The basic free version of MaskMe gets you unlimited masked e-mail accounts, the autofill and auto-generate features, Web site account creation to simplify the process of not using Facebook Connect or Google log-in, and online backup.
Upgrading to the premium version unlocks a masked phone number, masked credit card, and synchronization.
The Android and iOS apps are similar, but not all of the features in the iOS app have been ported to the Android one. The Android app currently lacks masked phone number and credit cards, and dialing out from your masked number.
A masked e-mail forwards missives to your real e-mail, and a masked phone number forwards calls, voicemail, and texts to your real phone. But the credit card wouldn’t work properly if it just forwarded all charges to the real card.
Abine’s work-around is remarkably clever: it generates a temporary credit card number that’s good only for the amount you want to pay. Some situations are likely to cause complications, such as what happens when you have to be refunded the sum, but it comes with other benefits. You can give someone a “gift card” for a particular sum, without having to worry about whether they prefer Amazon or iTunes.
Other features in MaskMe indicate that a lot of thought went into how this thing works in real-world scenarios. The passwords it generates are encrypted, making it harder for machines to guess them. When a spammer starts mail-bombing a masked e-mail, you can block that account from receiving spam from directly within the e-mail.
The masked phone features provide you with a second phone number, from which you can block individual numbers with one tap. The iOS app lets you call people from your masked number, and that feature is due soon in the Android counterpart.
Of course, all of this means that to get MaskMe to work you have to create an account with MaskMe that will store your real personal information. Abine has taken some aggressive steps to ensure that your data won’t be compromised, including using AES-256 encryption “with row-level salts for extra-sensitive info, data minimization, and host-proof hosting,” according to the MaskMe documentation. Downey explained that Abine employees do not have access to user passwords or encryption keys.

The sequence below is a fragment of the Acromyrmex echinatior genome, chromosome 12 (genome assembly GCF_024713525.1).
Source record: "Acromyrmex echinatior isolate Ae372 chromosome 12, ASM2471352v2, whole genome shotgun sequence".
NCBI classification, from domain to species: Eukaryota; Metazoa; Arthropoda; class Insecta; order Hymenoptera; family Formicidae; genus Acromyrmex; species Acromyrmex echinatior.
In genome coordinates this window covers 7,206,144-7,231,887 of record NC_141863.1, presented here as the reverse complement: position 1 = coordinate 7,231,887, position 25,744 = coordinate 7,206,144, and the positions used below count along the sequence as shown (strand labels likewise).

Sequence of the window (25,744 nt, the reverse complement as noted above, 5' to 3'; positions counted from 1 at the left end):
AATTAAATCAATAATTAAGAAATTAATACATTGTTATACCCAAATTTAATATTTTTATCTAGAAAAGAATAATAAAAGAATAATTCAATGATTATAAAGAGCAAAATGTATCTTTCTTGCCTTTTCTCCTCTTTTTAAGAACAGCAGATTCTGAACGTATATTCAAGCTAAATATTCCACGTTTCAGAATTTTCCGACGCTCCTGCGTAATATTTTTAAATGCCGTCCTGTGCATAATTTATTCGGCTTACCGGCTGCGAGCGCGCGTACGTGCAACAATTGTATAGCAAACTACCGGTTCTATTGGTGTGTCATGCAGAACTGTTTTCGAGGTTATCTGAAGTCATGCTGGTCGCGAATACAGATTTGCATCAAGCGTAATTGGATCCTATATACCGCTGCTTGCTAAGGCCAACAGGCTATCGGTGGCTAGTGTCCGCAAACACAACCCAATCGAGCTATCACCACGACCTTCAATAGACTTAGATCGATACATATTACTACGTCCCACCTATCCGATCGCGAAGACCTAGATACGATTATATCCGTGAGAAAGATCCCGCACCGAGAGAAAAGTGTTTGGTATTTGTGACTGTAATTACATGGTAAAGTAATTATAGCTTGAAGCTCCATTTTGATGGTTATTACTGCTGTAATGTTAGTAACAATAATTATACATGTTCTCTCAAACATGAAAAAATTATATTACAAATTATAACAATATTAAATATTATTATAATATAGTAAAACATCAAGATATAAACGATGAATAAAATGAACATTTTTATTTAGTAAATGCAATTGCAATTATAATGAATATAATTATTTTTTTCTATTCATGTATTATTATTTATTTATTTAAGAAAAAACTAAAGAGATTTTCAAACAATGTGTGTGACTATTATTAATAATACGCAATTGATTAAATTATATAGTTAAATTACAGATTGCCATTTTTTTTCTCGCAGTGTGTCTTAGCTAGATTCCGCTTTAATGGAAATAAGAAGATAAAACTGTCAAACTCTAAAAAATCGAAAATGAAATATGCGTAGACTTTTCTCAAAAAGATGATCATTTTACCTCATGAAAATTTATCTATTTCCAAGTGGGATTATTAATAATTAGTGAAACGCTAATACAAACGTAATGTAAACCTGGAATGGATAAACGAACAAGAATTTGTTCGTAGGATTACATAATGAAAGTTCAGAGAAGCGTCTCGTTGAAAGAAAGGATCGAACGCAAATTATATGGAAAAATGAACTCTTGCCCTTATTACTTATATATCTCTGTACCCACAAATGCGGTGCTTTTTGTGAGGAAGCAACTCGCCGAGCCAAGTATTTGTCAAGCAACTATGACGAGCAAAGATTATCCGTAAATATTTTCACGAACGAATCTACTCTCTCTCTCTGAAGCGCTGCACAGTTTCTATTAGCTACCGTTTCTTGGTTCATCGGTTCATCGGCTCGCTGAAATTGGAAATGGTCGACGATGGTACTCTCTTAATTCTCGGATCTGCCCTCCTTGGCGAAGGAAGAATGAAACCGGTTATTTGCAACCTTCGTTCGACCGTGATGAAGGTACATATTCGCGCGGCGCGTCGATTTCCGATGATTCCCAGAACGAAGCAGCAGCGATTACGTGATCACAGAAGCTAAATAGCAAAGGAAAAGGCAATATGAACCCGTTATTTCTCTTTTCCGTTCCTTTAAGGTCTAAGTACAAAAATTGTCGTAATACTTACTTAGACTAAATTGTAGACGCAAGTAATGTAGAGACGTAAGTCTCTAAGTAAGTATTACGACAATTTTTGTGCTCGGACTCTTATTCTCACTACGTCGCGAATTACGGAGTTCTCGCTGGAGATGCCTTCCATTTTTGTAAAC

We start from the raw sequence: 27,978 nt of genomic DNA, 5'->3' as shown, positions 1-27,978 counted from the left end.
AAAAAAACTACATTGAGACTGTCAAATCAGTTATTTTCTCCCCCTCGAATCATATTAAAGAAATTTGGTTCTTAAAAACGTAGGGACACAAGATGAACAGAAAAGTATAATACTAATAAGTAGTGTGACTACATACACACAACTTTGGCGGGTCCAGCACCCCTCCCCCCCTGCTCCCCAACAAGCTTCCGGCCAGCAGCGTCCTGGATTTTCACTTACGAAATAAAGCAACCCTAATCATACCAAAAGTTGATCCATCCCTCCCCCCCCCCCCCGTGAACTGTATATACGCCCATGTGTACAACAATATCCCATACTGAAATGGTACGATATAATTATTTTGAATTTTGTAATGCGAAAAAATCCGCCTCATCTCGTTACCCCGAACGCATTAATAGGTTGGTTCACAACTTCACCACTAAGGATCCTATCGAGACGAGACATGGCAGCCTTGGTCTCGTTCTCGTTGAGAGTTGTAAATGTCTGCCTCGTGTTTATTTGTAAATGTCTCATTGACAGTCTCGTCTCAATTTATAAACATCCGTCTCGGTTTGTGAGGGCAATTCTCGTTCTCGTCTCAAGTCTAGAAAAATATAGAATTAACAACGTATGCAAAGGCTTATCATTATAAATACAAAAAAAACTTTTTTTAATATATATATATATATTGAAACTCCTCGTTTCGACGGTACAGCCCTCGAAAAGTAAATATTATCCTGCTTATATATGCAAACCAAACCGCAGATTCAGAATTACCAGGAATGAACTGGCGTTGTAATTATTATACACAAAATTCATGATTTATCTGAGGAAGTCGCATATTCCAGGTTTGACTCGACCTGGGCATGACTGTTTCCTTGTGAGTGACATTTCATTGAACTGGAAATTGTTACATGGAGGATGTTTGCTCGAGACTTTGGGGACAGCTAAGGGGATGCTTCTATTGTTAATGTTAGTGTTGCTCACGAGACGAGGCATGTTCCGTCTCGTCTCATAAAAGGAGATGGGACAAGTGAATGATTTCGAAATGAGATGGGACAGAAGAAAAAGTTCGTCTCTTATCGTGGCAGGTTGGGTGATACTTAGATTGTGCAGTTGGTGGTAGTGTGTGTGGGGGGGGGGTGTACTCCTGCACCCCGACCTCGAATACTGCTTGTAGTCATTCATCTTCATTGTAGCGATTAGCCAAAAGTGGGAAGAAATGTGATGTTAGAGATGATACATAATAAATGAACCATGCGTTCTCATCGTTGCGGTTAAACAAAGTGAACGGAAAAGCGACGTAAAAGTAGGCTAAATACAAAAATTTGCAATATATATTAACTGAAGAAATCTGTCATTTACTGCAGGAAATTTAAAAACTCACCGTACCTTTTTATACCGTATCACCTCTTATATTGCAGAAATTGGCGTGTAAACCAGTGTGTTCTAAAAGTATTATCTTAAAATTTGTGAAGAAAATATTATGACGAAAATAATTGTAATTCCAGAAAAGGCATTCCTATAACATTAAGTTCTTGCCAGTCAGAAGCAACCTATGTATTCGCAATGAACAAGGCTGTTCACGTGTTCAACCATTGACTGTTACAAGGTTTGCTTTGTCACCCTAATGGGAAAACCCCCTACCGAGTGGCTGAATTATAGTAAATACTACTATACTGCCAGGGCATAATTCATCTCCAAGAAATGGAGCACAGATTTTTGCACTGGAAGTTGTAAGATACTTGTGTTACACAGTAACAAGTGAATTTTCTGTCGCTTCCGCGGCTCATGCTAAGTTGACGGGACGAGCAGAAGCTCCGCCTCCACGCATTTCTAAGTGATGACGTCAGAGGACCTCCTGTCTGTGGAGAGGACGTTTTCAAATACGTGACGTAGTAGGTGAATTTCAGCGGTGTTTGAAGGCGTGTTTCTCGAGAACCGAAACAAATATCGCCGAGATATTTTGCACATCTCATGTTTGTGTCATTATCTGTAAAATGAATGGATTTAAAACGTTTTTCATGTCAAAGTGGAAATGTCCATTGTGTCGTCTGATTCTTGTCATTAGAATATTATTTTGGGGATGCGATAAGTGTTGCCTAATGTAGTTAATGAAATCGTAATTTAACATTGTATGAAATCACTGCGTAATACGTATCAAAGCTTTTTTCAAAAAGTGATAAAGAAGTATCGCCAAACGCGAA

One major drawback of MaskMe is that it doesn’t let you synchronize existing account information. For some, that may be liberating to not have to worry about previous Web accounts. But for me, there was no easy solution for integrating my pre-existing Web life with MaskMe’s more protective stance.
You can add accounts one at a time, if you change the option in Settings under Logins to “Store all my accounts.” But that’s still a piecemeal method of adding what easily could be hundreds of accounts.
Abine has high hopes for MaskMe. The beta test attracted thousands of people, according to Downey, and resulted in a lengthy waiting list. It’s also hitting the street just as public concern about online privacy is at an all-time high.
MaskMe could well lead to a big shake-up in the privacy and security marketplace. It’s fast, it’s multi-platform, it’s effective, and you get a lot for a low price. Whether or not you think the NSA is spying on you this very minute, MaskMe is one privacy protection tool that everybody should check out.